Best Buy is an example of a store that uses personalization to the max. Any time you go to a Best Buy store near you, open the app. The app will automatically switch to a Local mode. This mode then tailors a shopping experience just for you. You get notifications and recommendations based on products that the store has.

Amazon also follows suit on the personalization train. The online store has Recommenders separated into “Best Sellers”, “Most Viewed”, and “Frequently Bought Together” sections. Whenever you click on a product, the Recommenders show you other products that are closely related to what you’re viewing.

"Customers who viewed this item also viewed" tab on Amazon
Photo source: amazon.com

Here’s how you can offer personalized services to customers:

  • Collect accurate data. You can use software like
  • Create customer profiles for individual customers based on the collected data.
  • Train employees to be resourceful. Let them know how to recommend products, give customers choices, and offer support instead of giving them monotone answers. Teach them to analyze customer behavior and determine the best approach to their moods.
  • Compile self-help resources on your website for customers. E.g., Frequently Asked Questions section, Video walkthroughs on shopping processes, Blogs for information, etc.
  • Connect with and support customers via social media.
  • Don’t just collect customer feedback. Develop a plan to effect changes in line with their suggestions and address complaints to make them feel heard.
  • Combine your brick-and-mortar business with online shopping. Let customers have access to you from multiple channels.
  • Offer mouthwatering deals. E.g., If a customer likes shopping for hot pepper sauce online, send them special coupons for hot pepper sauces via email or texts.

5. Invest in employee training.

Woman in a suit teaching man by writing on white board

 

You can’t be everywhere simultaneously, which is why staff training is essential. Your employees are middlemen between you and customers as they have direct contact with them. Because of this, you’ll want to ensure that they listen to and treat customers well.

While this sounds easy, don’t forget that employees are not robots. They also have emotions, which rude shoppers can easily trigger. When that happens, your employees should know how to handle such situations properly. This ensures that you don’t lose those customers, and you get a second chance to improve their shopping experience.

Training employees is not a day’s work. But with time and dedication, you can teach employees to be resourceful and helpful to customers. Here are some ways to achieve that:

  • Hire only who you need. Emulate Aldi’s strategy. The store’s employees are multitaskers who perform different roles. E.g., Employees can be both cashiers and cart pushers. Occasionally, they can rotate shifts until you can afford more hands on deck. It’ll be easier to train them since you have few staff.
  • Begin the training processes from the orientation and onboarding processes. Present new employees with made-up scenarios and assess their responses. Teach them the proper way to address such scenarios.
  • Create a schedule and timetable for training outside regular work hours and days to train employees. Try not to overwhelm them with information.
  • Group employees into partners and give them assignments. This will acclimate new employees faster to the work environment and help them learn quicker.
  • Invest in quality training materials. While you may not like the idea of spending extra cash, the resources to train employees are worth it. This includes printing employee manuals, recording training videos, etc. You can compile everything into a Retail Learning Management System (LMS), so they can view it all in the same place.
  • Award outstanding employees with rewards. This will motivate others to perform better at their jobs.

6. Partner with third-party logistics companies.

Black poster on a table with "We deliver with Postmates" text on it

Consider partnering with same-day third-party grocery delivery services like Instacart and Shipt. That is until your store is ready to start bearing the weight of deliveries on its own.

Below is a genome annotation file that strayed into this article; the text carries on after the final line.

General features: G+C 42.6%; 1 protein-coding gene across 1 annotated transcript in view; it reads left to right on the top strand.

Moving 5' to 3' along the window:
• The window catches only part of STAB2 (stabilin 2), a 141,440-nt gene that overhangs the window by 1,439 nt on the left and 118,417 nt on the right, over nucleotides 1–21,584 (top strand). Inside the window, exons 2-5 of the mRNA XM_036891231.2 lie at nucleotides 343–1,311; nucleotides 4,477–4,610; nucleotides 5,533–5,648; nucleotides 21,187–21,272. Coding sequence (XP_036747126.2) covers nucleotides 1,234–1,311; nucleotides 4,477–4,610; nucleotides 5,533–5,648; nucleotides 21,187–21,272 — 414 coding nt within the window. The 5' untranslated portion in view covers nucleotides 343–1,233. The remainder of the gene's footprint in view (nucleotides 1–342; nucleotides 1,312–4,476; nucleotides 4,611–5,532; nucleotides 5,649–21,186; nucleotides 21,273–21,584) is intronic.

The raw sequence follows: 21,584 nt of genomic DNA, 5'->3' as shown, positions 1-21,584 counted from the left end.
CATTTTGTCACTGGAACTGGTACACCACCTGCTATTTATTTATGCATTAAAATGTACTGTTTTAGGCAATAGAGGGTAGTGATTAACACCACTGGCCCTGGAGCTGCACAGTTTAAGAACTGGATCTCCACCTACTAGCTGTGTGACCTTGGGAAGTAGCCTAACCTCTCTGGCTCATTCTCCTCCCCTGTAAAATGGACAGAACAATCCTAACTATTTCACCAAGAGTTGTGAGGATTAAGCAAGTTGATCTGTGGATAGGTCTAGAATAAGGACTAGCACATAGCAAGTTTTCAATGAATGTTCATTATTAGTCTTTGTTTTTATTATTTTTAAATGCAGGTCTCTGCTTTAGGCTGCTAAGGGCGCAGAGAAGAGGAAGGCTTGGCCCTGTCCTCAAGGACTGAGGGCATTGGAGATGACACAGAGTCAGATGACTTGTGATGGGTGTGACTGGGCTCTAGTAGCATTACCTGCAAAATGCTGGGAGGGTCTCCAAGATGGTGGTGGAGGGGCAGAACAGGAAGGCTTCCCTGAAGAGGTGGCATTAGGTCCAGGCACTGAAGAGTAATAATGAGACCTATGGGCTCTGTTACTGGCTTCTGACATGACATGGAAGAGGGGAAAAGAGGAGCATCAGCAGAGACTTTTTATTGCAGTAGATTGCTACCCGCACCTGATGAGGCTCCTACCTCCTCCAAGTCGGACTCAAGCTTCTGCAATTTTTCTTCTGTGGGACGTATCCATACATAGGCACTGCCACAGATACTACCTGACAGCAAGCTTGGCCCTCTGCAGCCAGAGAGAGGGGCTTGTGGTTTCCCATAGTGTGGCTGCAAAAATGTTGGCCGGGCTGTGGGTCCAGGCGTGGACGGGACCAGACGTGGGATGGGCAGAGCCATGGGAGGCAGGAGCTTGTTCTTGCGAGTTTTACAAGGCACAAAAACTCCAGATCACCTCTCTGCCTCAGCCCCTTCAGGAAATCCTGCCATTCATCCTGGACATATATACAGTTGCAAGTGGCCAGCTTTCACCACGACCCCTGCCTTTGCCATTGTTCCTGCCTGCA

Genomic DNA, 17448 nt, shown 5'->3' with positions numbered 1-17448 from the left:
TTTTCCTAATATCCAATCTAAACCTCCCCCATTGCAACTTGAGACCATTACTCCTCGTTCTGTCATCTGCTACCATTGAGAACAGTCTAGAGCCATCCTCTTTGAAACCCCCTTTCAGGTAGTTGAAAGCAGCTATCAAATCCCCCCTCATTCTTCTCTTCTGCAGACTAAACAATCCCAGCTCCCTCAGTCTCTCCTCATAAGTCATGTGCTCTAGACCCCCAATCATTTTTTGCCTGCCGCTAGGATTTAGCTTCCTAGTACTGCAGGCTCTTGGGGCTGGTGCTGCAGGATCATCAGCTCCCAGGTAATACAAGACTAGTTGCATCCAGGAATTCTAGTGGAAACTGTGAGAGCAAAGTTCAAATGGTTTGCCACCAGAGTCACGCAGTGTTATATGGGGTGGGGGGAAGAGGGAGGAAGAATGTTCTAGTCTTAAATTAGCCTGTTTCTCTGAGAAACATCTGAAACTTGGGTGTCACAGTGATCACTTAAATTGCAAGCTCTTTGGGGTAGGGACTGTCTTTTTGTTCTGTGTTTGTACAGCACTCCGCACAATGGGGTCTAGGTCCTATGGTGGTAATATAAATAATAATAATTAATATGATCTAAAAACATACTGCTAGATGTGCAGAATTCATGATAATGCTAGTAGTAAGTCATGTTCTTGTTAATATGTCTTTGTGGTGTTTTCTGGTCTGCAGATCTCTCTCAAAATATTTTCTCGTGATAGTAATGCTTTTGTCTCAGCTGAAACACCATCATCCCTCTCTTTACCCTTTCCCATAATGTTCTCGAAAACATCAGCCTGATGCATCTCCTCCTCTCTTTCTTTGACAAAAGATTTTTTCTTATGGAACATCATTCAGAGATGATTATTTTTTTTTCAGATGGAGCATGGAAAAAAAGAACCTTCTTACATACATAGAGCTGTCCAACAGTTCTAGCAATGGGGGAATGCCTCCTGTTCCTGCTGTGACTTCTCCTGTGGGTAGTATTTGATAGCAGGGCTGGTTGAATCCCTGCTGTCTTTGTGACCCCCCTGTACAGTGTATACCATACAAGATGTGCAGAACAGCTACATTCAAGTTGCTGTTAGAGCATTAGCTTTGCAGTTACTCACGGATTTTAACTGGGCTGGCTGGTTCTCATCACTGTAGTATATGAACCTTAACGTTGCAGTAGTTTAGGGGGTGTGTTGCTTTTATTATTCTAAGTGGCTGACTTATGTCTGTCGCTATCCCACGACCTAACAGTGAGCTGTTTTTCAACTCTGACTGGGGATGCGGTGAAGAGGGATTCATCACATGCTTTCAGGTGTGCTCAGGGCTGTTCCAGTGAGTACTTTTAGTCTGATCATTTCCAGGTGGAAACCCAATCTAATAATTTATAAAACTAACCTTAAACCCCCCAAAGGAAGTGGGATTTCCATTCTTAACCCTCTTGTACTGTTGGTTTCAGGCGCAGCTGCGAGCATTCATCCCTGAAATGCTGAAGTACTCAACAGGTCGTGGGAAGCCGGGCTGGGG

The cost of handling customer deliveries can put a strain on your business, especially if you’re just starting. 75% of businesses agree that third-party delivery services significantly reduce those costs.

Third-party grocery delivery services can also help you broaden your reach. According to Tory Gundelach, Senior Vice President of Retail Insights, “the other benefit to retailers is it gives them the ability to deliver to places that would be inefficient or not close to a retail location.”

You wouldn’t need to open store branches all over the city. For example, if you have a few stores, you can partner with services like Instacart. You can integrate your online store with Instacart’s website. This way, customers can order your products through Instacart. After ordering, Instacart drivers will deliver the products to customer addresses. And it’s as simple as that!

7. Leverage top-notch security systems.

Rear view of man wearing green security vest

Theft is inevitable. There are between 330 to 440 million shoplifting cases every year in America. This is why having top-notch security systems in place is necessary.

Stores like Walmart incorporate AI technology. Since Walmart switched to self-checkout stations, Walmart employees now use handheld scanners to track shoplifting. They can see an item on their device whenever you scan it at the counter. So if you cancel the item from your list and bag it with the intention of not paying, Walmart will know.

While not every store, especially new grocery stores, can afford to circulate high-end tech among its employees, here are some steps you can take to protect your grocery store:

  • Install security cameras around the store.
  • Choose a store layout that makes every aisle or section visible to employees and security cameras.
  • Offer curbside pickup or home delivery services. This will reduce the number of customers that shop in-store, thus reducing the chances of theft.
  • Install silent panic buttons in the store. This will minimize the chances of victimization in cases where the store is robbed at gunpoint.

Conclusion

There is no one-size-fits-all strategy to running a grocery store. Every store owner or manager is different. Take your time in reflecting on your vision and goals. This will help you create a business model that aligns with them.

It might tempt you to steal another store’s business model, but that’s only a recipe for disaster. If you’re unsure how to structure your model, you can read our post on Lidl’s business model. You can get inspiration from the store’s strategies.

Overall, be open to change. As time passes, your grocery store will most likely outgrow your business model. You’ll discover that those strategies and processes you once used no longer work for you. That is a sign that you need to choose a new model.